More visitors to Rotorua are choosing to stay in Airbnb-type accommodation, according to new figures showing a 67 per cent rise in guest nights this summer.
But the sector's growing popularity is not being applauded by all.
The figures come from the latest Infometrics Quarterly Economic Monitor for March 2018 and show the significant rise Airbnb accommodation in the city experienced during the 2017/18 summer, compared with the summer before.
The growth was 10 times that of commercial accommodation, which saw guest night numbers rise 6.7 per cent in the year to March 2018.
Infometrics economist Brad Olsen said tourists could not always find a hotel room within their budget.
"Private accommodation options, such as [the home-sharing platform] Airbnb, are becoming more sought after so that people can still go on their holidays."
Infometrics' report also said nationally growth in commercial guest nights would have been faster "had it not been for the increasing prevalence of private accommodation being provided through platforms such as Airbnb".
Glenn and Sharon Brooks were moteliers for 30 years before becoming private accommodation hosts at Lake Tarawera last year.
"It certainly seems a shame that moteliers feel so threatened by Airbnb and Bookabach. I am sure that the tourist industry and shop owners are grateful for the increase in tourists," Sharon said.
"2015, 2016, 2017 were booming years for the motel industry and the upward trend for tourist numbers continues."
Brooks said she and Glenn had not felt the impact of Airbnb and Bookabach when they left the motel industry 11 months prior.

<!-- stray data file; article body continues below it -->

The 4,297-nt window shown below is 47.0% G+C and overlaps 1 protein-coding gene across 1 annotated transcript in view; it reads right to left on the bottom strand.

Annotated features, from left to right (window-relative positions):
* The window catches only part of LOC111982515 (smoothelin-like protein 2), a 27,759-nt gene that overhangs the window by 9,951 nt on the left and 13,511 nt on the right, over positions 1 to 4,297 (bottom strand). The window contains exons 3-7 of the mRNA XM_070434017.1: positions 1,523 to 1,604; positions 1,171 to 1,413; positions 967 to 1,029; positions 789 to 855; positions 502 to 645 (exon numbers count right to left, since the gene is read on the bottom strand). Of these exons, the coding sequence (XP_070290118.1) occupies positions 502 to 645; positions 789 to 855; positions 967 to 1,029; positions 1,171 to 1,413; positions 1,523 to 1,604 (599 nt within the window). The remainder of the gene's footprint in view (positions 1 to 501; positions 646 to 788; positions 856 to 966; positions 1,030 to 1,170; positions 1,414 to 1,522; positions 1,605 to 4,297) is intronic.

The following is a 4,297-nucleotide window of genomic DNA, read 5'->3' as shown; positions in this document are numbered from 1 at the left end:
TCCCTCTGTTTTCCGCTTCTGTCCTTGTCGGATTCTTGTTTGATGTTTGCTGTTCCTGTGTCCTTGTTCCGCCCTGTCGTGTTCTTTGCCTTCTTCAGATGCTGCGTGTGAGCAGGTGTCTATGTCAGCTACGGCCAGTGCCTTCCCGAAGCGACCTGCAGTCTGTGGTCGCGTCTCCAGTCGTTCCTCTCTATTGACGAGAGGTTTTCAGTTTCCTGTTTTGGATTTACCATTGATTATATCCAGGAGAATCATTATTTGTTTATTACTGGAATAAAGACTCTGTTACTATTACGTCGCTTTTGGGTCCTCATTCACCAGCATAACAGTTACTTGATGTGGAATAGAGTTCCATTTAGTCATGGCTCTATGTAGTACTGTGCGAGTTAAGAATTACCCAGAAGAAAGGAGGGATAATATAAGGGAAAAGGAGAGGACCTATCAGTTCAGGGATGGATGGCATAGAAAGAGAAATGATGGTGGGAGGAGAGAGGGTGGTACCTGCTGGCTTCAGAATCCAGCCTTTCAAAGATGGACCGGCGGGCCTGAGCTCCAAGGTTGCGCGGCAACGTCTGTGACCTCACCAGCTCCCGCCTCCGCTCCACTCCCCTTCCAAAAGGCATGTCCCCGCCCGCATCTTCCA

She put that down to being a good business operator, knowing what guests needed and presenting the property well.
"Rotorua needs to stop quarrelling and start reclaiming seats in the tourism arena," she said.
A new report released by Deloitte last month showed Airbnb was supporting more than 6000 jobs in New Zealand.
The report titled "Economic effects of Airbnb in New Zealand" found guests spent more than $781 million which contributed around $660m to the national economy in 2017.
Two-thirds of the spending was outside Auckland and three-quarters were for items other than accommodation, such as groceries, transport, shopping and entertainment.
However, some moteliers in Rotorua believe Airbnb creates an unlevel playing field for those in the sector.
Rotorua Motel Association acting chairwoman and RotoVegas Motel manager Shelley Hobson-Powell said the association was "not against Airbnb when it was just families renting out a spare bed".
She said now there were "hundreds of houses in the Rotorua area purely rented out for Airbnb profits".
Hobson-Powell believed motels were paying significantly more rates than Airbnbs, and motels were paying GST - which a lot of private Airbnbs weren't registered for.
"As far as the winter months go, some properties cannot compete and have to cut back staff. There needs to be a line in the sand."
Mike Gallagher, owner of Arista Rotorua, said private accommodation was causing a "semi price war" with motels like his own.
"On May 23 there were 18 properties with a room rate between $80 and $90 on booking.com. These room rates are cheaper than back in 2010 and by the time you pay 15 per cent commission to booking.com, GST, running costs and staff wages, there is certainly nothing left for improvements."
Gallagher said during the peak summer season there was a need for holiday rentals to help provide accommodation, but there needed to be a level playing field.
He also said insurance laws need updating so that property investors with holiday rentals were encouraged to put properties back into the domestic rental pool to ease the housing crisis.
Since 2009, the council has charged commercial rates if a holiday home is let for more than 100 days per year.
Rotorua Lakes Council is proposing a district plan change that would require holiday rental operators to apply for a resource consent if more than 12 people stay on site per night, or if there is less that one car park for every four guests.
Submissions have been received and a report is being prepared ahead of the hearing on June 14.